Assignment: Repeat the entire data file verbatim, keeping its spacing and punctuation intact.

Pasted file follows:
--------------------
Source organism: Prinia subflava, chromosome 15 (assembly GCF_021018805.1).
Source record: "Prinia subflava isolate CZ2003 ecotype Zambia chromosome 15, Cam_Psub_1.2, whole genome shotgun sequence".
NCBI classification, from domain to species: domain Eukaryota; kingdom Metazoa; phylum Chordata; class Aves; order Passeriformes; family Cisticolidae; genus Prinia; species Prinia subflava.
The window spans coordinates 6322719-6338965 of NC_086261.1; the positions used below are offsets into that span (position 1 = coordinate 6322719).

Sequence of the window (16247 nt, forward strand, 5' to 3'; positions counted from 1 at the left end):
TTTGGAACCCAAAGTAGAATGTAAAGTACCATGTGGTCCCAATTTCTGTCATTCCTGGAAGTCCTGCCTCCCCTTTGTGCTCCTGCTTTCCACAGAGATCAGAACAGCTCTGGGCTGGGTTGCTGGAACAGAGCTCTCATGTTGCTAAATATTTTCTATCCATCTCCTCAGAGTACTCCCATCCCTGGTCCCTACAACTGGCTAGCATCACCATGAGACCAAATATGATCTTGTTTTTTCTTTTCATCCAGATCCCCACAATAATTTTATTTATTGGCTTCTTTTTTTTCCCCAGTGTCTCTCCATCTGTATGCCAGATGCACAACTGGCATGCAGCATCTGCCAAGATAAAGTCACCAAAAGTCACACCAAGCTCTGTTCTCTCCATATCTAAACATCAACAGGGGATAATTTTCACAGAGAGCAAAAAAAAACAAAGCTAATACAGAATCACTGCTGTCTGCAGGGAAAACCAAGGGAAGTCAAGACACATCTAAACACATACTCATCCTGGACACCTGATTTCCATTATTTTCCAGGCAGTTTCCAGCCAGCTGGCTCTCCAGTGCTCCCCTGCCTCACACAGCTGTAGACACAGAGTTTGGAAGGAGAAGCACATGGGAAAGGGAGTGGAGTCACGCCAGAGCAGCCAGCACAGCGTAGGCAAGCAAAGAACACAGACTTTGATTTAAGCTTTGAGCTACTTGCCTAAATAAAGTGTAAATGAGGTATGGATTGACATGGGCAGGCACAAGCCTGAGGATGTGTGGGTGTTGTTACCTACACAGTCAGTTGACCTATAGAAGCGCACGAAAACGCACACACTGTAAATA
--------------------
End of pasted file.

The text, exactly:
Source organism: Prinia subflava, chromosome 15 (assembly GCF_021018805.1).
Source record: "Prinia subflava isolate CZ2003 ecotype Zambia chromosome 15, Cam_Psub_1.2, whole genome shotgun sequence".
NCBI classification, from domain to species: domain Eukaryota; kingdom Metazoa; phylum Chordata; class Aves; order Passeriformes; family Cisticolidae; genus Prinia; species Prinia subflava.
The window spans coordinates 6322719-6338965 of NC_086261.1; the positions used below are offsets into that span (position 1 = coordinate 6322719).

Sequence of the window (16247 nt, forward strand, 5' to 3'; positions counted from 1 at the left end):
TTTGGAACCCAAAGTAGAATGTAAAGTACCATGTGGTCCCAATTTCTGTCATTCCTGGAAGTCCTGCCTCCCCTTTGTGCTCCTGCTTTCCACAGAGATCAGAACAGCTCTGGGCTGGGTTGCTGGAACAGAGCTCTCATGTTGCTAAATATTTTCTATCCATCTCCTCAGAGTACTCCCATCCCTGGTCCCTACAACTGGCTAGCATCACCATGAGACCAAATATGATCTTGTTTTTTCTTTTCATCCAGATCCCCACAATAATTTTATTTATTGGCTTCTTTTTTTTCCCCAGTGTCTCTCCATCTGTATGCCAGATGCACAACTGGCATGCAGCATCTGCCAAGATAAAGTCACCAAAAGTCACACCAAGCTCTGTTCTCTCCATATCTAAACATCAACAGGGGATAATTTTCACAGAGAGCAAAAAAAAACAAAGCTAATACAGAATCACTGCTGTCTGCAGGGAAAACCAAGGGAAGTCAAGACACATCTAAACACATACTCATCCTGGACACCTGATTTCCATTATTTTCCAGGCAGTTTCCAGCCAGCTGGCTCTCCAGTGCTCCCCTGCCTCACACAGCTGTAGACACAGAGTTTGGAAGGAGAAGCACATGGGAAAGGGAGTGGAGTCACGCCAGAGCAGCCAGCACAGCGTAGGCAAGCAAAGAACACAGACTTTGATTTAAGCTTTGAGCTACTTGCCTAAATAAAGTGTAAATGAGGTATGGATTGACATGGGCAGGCACAAGCCTGAGGATGTGTGGGTGTTGTTACCTACACAGTCAGTTGACCTATAGAAGCGCACGAAAACGCACACACTGTAAATA